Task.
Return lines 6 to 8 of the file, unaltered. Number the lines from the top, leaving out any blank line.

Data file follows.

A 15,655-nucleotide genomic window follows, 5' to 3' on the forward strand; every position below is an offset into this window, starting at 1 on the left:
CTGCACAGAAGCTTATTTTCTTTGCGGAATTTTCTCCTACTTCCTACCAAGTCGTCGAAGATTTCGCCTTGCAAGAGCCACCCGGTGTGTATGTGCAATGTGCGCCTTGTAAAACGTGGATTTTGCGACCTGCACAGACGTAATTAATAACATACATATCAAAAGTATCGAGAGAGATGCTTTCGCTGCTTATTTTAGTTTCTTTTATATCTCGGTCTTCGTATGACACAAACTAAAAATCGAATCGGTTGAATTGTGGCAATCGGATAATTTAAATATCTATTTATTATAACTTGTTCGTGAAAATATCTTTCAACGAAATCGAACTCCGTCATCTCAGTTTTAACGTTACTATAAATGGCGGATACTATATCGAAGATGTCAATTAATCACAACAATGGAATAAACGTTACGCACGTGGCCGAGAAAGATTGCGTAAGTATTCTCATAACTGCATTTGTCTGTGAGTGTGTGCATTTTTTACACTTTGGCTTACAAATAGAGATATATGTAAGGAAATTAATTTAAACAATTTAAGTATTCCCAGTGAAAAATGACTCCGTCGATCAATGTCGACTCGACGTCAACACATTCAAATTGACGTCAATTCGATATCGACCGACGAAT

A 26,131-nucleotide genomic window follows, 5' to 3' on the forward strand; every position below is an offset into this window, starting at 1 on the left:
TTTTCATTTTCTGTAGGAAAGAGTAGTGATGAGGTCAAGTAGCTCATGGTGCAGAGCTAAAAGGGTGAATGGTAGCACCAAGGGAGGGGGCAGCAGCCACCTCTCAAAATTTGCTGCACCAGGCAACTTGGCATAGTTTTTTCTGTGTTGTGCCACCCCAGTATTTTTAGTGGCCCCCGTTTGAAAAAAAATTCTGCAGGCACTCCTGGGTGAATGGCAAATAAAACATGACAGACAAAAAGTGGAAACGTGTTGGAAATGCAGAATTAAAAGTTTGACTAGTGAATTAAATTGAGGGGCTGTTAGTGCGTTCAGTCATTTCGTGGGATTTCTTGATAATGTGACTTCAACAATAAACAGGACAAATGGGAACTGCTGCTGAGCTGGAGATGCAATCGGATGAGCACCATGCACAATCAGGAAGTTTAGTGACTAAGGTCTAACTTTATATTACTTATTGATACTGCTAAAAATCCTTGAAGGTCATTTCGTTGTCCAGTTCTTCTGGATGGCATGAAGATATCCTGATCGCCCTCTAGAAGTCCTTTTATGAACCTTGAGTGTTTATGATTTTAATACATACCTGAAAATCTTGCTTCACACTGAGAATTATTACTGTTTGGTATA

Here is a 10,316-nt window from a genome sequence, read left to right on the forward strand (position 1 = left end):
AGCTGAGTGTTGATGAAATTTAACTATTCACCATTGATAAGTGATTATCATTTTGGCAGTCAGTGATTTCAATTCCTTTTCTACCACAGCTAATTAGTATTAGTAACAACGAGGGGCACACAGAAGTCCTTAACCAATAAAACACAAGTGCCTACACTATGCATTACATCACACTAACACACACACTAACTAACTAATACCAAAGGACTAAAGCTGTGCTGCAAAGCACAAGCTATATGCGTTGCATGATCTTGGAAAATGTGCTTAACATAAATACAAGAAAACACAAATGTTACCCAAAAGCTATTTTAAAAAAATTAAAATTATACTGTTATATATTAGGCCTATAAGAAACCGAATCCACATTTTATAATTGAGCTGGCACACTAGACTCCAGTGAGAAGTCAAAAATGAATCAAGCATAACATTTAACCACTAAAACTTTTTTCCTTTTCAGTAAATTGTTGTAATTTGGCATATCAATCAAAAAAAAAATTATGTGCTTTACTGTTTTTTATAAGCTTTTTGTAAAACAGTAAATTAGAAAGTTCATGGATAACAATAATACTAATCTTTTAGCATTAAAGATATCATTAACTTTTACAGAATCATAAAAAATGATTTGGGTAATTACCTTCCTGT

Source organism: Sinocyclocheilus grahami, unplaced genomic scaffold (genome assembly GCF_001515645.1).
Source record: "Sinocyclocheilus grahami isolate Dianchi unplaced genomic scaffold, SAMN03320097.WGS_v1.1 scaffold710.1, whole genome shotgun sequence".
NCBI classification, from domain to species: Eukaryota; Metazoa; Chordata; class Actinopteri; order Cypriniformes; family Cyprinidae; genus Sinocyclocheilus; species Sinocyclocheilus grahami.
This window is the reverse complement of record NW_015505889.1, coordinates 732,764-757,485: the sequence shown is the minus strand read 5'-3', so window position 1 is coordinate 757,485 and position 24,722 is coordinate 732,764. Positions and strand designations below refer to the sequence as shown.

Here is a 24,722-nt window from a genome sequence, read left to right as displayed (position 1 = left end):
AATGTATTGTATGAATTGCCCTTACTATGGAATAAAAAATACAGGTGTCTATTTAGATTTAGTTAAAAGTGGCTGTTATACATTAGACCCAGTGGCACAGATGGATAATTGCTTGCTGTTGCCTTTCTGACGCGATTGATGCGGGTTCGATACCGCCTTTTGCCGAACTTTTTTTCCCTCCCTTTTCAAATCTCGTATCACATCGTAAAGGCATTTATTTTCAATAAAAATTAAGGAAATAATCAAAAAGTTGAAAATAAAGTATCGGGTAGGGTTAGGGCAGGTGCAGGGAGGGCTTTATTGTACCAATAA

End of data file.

AGCTGAGTGTTGATGAAATTTAACTATTCACCATTGATAAGTGATTATCATTTTGGCAGTCAGTGATTTCAATTCCTTTTCTACCACAGCTAATTAGTATTAGTAACAACGAGGGGCACACAGAAGTCCTTAACCAATAAAACACAAGTGCCTACACTATGCATTACATCACACTAACACACACACTAACTAACTAATACCAAAGGACTAAAGCTGTGCTGCAAAGCACAAGCTATATGCGTTGCATGATCTTGGAAAATGTGCTTAACATAAATACAAGAAAACACAAATGTTACCCAAAAGCTATTTTAAAAAAATTAAAATTATACTGTTATATATTAGGCCTATAAGAAACCGAATCCACATTTTATAATTGAGCTGGCACACTAGACTCCAGTGAGAAGTCAAAAATGAATCAAGCATAACATTTAACCACTAAAACTTTTTTCCTTTTCAGTAAATTGTTGTAATTTGGCATATCAATCAAAAAAAAAATTATGTGCTTTACTGTTTTTTATAAGCTTTTTGTAAAACAGTAAATTAGAAAGTTCATGGATAACAATAATACTAATCTTTTAGCATTAAAGATATCATTAACTTTTACAGAATCATAAAAAATGATTTGGGTAATTACCTTCCTGT

Source organism: Sinocyclocheilus grahami, unplaced genomic scaffold (genome assembly GCF_001515645.1).
Source record: "Sinocyclocheilus grahami isolate Dianchi unplaced genomic scaffold, SAMN03320097.WGS_v1.1 scaffold710.1, whole genome shotgun sequence".